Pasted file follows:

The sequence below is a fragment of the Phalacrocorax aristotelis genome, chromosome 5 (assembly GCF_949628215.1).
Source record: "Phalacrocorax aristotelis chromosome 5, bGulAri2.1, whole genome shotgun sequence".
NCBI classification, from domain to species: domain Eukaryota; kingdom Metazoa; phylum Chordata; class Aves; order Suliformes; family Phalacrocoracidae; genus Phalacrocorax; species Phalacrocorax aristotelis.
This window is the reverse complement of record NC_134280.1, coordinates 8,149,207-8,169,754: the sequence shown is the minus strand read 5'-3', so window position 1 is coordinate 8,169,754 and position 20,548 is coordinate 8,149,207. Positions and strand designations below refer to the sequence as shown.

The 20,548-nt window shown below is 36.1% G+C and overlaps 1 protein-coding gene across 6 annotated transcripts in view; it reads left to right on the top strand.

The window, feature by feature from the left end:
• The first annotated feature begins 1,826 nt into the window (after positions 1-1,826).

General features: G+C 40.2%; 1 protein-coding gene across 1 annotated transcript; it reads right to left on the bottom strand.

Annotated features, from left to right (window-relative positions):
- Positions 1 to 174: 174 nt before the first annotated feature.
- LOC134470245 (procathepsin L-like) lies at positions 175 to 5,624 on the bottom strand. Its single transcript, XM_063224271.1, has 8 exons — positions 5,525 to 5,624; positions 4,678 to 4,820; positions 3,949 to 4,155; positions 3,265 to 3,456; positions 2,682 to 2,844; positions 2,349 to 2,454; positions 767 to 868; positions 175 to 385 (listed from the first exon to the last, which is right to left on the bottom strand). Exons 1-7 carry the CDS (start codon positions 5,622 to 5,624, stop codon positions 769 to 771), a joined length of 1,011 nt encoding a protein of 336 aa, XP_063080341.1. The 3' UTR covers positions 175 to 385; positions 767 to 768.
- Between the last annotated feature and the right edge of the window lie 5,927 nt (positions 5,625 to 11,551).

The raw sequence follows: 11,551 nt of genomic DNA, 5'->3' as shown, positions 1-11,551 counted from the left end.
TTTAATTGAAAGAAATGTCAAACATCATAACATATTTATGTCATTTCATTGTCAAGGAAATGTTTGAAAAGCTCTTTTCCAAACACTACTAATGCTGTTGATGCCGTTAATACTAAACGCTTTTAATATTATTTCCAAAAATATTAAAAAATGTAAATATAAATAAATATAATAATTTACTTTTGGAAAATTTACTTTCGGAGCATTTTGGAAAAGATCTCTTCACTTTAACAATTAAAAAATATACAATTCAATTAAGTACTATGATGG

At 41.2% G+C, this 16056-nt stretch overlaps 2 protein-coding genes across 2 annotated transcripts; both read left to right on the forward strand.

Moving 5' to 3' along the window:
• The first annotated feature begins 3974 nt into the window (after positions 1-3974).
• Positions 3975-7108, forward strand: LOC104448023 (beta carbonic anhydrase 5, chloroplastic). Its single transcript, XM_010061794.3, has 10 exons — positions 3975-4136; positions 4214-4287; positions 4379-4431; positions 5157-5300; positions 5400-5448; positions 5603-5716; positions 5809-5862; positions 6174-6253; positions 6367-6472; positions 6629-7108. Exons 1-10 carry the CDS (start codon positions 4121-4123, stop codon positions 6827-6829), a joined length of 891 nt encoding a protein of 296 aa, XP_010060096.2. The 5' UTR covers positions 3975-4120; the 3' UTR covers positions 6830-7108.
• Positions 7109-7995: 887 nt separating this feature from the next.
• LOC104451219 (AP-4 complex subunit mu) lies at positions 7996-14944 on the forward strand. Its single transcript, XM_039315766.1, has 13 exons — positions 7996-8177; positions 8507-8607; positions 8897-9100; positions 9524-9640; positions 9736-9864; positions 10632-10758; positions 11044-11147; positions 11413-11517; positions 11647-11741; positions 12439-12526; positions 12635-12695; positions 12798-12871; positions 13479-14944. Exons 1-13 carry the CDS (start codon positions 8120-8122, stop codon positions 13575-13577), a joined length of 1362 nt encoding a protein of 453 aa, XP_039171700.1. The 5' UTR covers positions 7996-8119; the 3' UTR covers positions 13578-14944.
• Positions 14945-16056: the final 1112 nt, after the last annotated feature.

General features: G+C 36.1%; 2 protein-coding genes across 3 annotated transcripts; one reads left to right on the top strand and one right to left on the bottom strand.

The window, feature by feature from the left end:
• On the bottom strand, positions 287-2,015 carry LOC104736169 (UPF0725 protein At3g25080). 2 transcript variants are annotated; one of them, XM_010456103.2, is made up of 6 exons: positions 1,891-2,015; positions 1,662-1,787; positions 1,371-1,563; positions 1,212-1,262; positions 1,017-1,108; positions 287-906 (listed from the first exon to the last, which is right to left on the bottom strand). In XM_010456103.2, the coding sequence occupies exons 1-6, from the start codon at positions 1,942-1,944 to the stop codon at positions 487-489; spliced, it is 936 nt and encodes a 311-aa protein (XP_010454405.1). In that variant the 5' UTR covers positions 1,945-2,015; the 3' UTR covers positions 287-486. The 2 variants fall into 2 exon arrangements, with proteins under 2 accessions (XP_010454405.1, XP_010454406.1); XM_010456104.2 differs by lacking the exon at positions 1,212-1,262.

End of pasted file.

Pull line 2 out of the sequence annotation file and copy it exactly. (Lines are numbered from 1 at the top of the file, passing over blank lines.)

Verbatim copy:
Source record: "Phalacrocorax aristotelis chromosome 5, bGulAri2.1, whole genome shotgun sequence".